Hall Napa Valley 2011 Merlot – The fruit for this wine was sourced at two vineyard sites within Napa Valley. In addition to Merlot (95 percent), it contains some Petit Verdot (5 percent) as well. After fermentation, it was aged on French oak for 20 months; 45 percent of the barrels were new. This Merlot has a suggested retail price of $33. Bright red cherry aromas are supported by bits of spice on the highly engaging nose of this Merlot. The palate is stuffed with both red and black cherry, as well as chicory and black tea characteristics. Kirsch liqueur interspersed with hints of sweet chocolate are in play on the above average finish. This is a fine example of Merlot that is loaded with varietal character and has terrific structure. It’s delicious now and will drink well over the next five years.

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Hall Napa Valley 2011 Cabernet Sauvignon – This offering is composed of fruit sourced throughout Napa Valley. In addition to Cabernet Sauvignon (91 percent), some Merlot (8 percent) and Petit Verdot (1 percent) were blended in. After fermentation it was barrel-aged over 18 months in exclusively French oak; 55 percent of the barrels were new. This Cabernet has a suggested retail price of $50. Roasted coffee and berry aromas are prominent on the nose here. Blackberry, cherry and wisps of mission fig make up the substantial palate. Earth and gingerbread spices, along with a bit of brown sugar, all emerge on the persistent finish. Napa Valley Cabernet comes in all shapes, sizes and price points. This is a substantial one for the $50 category. It’s delicious now and will evolve and drink well for six to eight years.

The most important thing to me about these wines it that they are each a fine and genuine reflection of Napa Valley. Each individual offering speaks not only of the grape variety in question, but also of the place the fruit was grown. To varying degrees these are varieties Napa Valley is well known for. Cabernet Sauvignon is king there, and this selection is made in a classic style. Sauvignon Blanc has been hugely popular in Napa for years, but still it’s on the rise. Where most every tasting room seemed to once have a multitude of Chardonnays (many still do of course), it’s increasingly common to see multiple expressions of Sauvignon Blanc at one winery. Merlot — when done right, like this example — can be as well structured and complex as good Cabernet. These wines from Hall are also fairly priced for the quality they represent. And their wide availability helps make them solid go-to choices. In addition to these wines, Hall produced a range of selections in what they call the Artisan Collection. This higher end tier features vineyard designate as well as proprietary wines. So if you’re looking for genuine Napa Valley Wine, Hall should be on your radar.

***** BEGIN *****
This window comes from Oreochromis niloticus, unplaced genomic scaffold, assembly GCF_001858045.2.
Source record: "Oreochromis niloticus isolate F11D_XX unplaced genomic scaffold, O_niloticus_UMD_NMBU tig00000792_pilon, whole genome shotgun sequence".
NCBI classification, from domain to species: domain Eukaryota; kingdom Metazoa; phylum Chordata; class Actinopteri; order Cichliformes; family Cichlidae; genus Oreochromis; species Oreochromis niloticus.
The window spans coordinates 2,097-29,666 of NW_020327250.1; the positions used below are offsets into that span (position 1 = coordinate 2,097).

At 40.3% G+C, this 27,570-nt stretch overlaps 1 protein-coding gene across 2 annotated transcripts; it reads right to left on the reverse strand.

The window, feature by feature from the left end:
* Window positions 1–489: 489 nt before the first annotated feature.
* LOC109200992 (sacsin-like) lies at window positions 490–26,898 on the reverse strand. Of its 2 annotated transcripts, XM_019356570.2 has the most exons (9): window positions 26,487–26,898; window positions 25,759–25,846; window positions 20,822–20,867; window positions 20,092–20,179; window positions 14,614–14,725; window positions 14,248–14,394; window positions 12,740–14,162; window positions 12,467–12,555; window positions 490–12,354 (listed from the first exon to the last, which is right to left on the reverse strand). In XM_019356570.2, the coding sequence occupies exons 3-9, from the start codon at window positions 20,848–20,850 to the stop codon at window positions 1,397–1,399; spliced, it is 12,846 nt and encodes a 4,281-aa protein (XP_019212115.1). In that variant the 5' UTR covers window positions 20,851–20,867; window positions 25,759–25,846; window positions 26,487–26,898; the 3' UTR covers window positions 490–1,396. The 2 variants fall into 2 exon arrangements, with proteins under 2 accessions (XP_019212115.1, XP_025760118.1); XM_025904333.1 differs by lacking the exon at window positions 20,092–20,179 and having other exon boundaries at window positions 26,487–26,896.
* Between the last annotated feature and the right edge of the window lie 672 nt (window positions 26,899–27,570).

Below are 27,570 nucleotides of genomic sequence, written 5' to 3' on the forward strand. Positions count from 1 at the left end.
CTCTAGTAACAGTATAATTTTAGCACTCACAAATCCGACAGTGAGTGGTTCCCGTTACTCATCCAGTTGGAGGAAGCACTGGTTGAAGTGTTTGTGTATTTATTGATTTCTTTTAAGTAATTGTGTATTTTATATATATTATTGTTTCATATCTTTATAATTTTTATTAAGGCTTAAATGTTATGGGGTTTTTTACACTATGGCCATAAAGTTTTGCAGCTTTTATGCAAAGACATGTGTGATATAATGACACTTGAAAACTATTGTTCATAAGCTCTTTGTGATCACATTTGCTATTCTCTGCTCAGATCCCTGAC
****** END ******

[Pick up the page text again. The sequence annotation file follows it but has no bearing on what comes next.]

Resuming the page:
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Rutini Trumpeter offers delicious values from Argentina

I don’t know about you, but Malbec is the first grape that comes to mind when discussing Argentina. It’s their signature varietal and as such has received some serious attention over the years. When it’s done right, Argentine Malbec is as good as examples from anywhere in the world. That said though, there’s a lot more to Argentine wine than just Malbec. When I started drinking wines from Argentina in the mid 1990s, it was Cabernet Sauvignon that got my attention, Chardonnay soon followed. The point is that while the Malbec gets most of the attention, there’s a lot more to love. In the value category in particular, Argentina offers a wide swath of affordable wines. Here’ are four from Rutini Trumpeter that offer varietal character and value to boot.

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Rutini Trumpeter Chardonnay – The fruit for this wine was sourced in the Mendoza region of Argentina. It’s a 100 percent varietal wine, and 30 percent of the fruit underwent malolactic fermentation (a secondary fermentation process that converts the harsher malic acid to softer lactic acid). It was aged in a combination of new (50 percent), once-used (25 percent) and twice-used (25 percent) French oak. This wine has a suggested retail price of $10.99. Apple and kiwi aromas emerge from the nose of this Chardonnay. The palate features both orchard fruit and pineapple characteristics. Both yellow and green apple flavors are in evidence on the finish, along with hints of limestone and white pepper. This is a clean, crisp Chardonnay, loaded with pure fruit. It would be a great choice to drink all summer and fall.

Rutini Trumpeter Cabernet Sauvignon – All of the fruit for this wine was picked by hand in the Mendoza region. It’s 100 percent Cabernet Sauvignon, and all of it underwent malolactic fermentation. It was aged in a combination of new American (40 percent) and used French (60 percent) oak over a period of 9 months. It has a suggested retail price of $10.09. Red plum and black raspberry aromas are prominent on the nose. Those fruity characteristics carry through to the palate where it’s joined by hints of black raspberry and cherry. Vanilla bean, black pepper and a hint of cardamom are all in evidence on the finish. This wine is loaded with eager fruit flavors. It’s fresh and appealing; drink it in its youth for maximum pleasure.